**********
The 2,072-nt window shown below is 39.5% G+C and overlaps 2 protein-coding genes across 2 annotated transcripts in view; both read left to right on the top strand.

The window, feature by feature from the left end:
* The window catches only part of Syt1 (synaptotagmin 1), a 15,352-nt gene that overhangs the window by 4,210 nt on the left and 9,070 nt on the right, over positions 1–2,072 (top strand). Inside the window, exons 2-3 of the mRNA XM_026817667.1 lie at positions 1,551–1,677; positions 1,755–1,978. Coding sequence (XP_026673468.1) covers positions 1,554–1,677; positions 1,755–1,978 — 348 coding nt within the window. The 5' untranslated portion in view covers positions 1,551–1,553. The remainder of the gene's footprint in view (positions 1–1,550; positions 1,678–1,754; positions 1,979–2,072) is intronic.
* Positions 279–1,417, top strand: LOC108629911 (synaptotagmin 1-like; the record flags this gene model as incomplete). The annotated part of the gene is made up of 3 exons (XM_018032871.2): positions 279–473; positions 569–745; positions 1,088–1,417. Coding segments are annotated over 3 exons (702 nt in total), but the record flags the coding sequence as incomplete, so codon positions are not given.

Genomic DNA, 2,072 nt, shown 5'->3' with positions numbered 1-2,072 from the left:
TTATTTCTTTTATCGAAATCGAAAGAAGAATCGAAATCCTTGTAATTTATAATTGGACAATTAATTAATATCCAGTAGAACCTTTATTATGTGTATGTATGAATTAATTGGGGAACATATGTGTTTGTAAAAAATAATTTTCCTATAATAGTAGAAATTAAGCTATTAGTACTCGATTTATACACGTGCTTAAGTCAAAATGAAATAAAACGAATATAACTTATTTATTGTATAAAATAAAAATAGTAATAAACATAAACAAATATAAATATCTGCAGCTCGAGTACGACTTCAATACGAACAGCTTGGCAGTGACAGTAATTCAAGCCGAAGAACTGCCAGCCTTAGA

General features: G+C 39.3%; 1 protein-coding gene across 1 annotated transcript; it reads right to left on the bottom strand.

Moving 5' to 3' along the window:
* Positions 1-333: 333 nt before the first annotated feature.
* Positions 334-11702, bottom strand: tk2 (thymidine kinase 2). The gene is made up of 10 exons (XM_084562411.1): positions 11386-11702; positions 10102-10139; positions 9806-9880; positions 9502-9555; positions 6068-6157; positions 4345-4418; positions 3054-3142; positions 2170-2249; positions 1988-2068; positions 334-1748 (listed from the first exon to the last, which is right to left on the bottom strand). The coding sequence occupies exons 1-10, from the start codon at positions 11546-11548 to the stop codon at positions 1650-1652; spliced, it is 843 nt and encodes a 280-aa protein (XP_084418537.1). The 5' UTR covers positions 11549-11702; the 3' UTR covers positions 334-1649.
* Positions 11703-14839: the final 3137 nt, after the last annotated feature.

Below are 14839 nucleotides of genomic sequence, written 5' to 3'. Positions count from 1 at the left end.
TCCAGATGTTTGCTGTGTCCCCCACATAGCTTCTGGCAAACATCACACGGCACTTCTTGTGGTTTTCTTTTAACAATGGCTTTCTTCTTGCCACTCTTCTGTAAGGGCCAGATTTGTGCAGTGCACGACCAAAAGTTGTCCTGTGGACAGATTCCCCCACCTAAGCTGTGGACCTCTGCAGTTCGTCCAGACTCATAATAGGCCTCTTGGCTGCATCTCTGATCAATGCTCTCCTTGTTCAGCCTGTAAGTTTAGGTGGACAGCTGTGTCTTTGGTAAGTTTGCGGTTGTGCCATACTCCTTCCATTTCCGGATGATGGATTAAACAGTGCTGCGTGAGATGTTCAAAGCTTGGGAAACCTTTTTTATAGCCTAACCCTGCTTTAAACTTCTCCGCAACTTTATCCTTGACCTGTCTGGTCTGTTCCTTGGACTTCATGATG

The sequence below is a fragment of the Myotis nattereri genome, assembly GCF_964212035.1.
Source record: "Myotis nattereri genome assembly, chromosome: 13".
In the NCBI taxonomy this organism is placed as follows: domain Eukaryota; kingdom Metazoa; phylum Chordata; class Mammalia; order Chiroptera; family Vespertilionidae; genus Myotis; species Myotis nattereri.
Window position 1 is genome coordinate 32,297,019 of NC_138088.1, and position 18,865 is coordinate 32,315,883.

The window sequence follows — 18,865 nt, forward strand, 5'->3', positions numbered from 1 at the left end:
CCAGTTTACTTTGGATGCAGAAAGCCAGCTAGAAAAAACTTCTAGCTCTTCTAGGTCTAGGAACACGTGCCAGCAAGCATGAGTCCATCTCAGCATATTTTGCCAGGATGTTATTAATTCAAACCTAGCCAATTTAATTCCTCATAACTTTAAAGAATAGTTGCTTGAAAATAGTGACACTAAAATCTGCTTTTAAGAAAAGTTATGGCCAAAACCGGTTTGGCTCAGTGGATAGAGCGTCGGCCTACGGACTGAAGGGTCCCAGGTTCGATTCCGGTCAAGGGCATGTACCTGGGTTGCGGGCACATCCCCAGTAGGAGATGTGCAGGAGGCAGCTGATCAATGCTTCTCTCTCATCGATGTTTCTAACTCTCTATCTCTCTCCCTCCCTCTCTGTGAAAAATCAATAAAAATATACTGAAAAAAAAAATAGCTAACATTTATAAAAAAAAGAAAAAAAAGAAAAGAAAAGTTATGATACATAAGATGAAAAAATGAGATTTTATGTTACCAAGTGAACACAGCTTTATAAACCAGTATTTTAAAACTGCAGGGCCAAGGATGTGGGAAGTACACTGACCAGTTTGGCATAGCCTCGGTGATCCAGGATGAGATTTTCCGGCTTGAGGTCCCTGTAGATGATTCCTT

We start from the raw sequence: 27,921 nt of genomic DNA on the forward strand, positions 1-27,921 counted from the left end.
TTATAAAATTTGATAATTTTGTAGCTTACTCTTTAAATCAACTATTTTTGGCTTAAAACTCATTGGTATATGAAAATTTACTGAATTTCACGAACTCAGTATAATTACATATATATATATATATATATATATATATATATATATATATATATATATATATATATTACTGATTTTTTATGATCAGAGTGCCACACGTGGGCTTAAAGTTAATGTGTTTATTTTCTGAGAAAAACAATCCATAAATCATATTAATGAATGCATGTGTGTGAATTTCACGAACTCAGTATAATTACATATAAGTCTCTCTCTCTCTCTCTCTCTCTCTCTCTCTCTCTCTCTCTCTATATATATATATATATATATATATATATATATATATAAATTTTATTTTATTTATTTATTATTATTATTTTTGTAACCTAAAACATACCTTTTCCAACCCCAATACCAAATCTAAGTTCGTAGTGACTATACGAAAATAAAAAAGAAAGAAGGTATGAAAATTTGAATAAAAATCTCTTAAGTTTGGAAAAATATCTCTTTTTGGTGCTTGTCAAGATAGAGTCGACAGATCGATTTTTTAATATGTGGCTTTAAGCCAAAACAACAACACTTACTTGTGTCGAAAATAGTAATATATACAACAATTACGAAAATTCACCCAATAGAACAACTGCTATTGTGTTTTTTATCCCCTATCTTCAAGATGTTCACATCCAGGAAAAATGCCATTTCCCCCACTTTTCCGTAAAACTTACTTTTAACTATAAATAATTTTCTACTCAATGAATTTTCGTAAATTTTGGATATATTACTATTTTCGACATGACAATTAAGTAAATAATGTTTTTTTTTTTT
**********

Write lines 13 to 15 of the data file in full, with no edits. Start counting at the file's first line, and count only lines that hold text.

TCCAGATGTTTGCTGTGTCCCCCACATAGCTTCTGGCAAACATCACACGGCACTTCTTGTGGTTTTCTTTTAACAATGGCTTTCTTCTTGCCACTCTTCTGTAAGGGCCAGATTTGTGCAGTGCACGACCAAAAGTTGTCCTGTGGACAGATTCCCCCACCTAAGCTGTGGACCTCTGCAGTTCGTCCAGACTCATAATAGGCCTCTTGGCTGCATCTCTGATCAATGCTCTCCTTGTTCAGCCTGTAAGTTTAGGTGGACAGCTGTGTCTTTGGTAAGTTTGCGGTTGTGCCATACTCCTTCCATTTCCGGATGATGGATTAAACAGTGCTGCGTGAGATGTTCAAAGCTTGGGAAACCTTTTTTATAGCCTAACCCTGCTTTAAACTTCTCCGCAACTTTATCCTTGACCTGTCTGGTCTGTTCCTTGGACTTCATGATG

The sequence below is a fragment of the Myotis nattereri genome, assembly GCF_964212035.1.
Source record: "Myotis nattereri genome assembly, chromosome: 13".